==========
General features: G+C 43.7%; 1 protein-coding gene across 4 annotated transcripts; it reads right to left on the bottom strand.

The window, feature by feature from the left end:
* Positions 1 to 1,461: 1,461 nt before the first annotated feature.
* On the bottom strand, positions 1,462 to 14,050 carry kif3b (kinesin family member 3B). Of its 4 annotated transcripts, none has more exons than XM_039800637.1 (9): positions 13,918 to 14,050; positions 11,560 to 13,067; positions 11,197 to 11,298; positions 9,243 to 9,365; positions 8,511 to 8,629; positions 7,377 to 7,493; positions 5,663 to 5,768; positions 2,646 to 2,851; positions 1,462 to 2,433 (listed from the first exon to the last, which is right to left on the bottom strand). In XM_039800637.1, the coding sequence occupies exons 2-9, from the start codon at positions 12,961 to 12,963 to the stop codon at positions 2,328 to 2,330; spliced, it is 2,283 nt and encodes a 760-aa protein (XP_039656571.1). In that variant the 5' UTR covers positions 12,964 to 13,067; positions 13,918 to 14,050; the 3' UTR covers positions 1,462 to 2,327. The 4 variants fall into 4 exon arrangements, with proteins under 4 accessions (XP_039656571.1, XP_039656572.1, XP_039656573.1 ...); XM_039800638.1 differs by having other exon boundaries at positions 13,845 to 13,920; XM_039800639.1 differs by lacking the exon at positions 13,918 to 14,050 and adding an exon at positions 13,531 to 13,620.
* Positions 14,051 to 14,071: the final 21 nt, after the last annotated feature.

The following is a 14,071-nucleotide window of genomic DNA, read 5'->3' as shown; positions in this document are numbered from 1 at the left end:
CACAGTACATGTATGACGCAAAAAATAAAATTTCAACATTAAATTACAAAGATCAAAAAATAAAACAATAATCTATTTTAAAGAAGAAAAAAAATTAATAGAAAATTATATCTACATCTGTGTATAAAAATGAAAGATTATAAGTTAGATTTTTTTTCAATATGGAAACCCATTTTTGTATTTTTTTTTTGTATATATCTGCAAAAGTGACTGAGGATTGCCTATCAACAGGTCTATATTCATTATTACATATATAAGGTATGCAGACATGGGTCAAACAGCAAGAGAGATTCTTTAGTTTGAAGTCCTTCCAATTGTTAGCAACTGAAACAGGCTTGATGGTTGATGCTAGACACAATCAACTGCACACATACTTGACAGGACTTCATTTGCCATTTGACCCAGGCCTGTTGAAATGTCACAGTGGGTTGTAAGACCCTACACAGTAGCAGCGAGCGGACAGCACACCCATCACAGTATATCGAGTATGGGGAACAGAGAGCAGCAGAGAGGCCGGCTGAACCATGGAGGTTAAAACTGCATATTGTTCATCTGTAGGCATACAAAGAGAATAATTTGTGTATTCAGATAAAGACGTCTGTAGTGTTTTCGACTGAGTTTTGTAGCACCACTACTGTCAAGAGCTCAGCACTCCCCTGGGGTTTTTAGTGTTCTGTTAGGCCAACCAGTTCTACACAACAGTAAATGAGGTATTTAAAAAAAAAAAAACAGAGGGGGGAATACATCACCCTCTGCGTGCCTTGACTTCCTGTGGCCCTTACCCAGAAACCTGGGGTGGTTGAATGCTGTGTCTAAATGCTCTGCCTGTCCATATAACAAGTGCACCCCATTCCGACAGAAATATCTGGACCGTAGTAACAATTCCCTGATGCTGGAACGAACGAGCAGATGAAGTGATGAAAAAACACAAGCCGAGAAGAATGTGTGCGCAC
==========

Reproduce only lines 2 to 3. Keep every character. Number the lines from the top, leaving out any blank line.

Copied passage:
The window, feature by feature from the left end:
* Positions 1 to 1,461: 1,461 nt before the first annotated feature.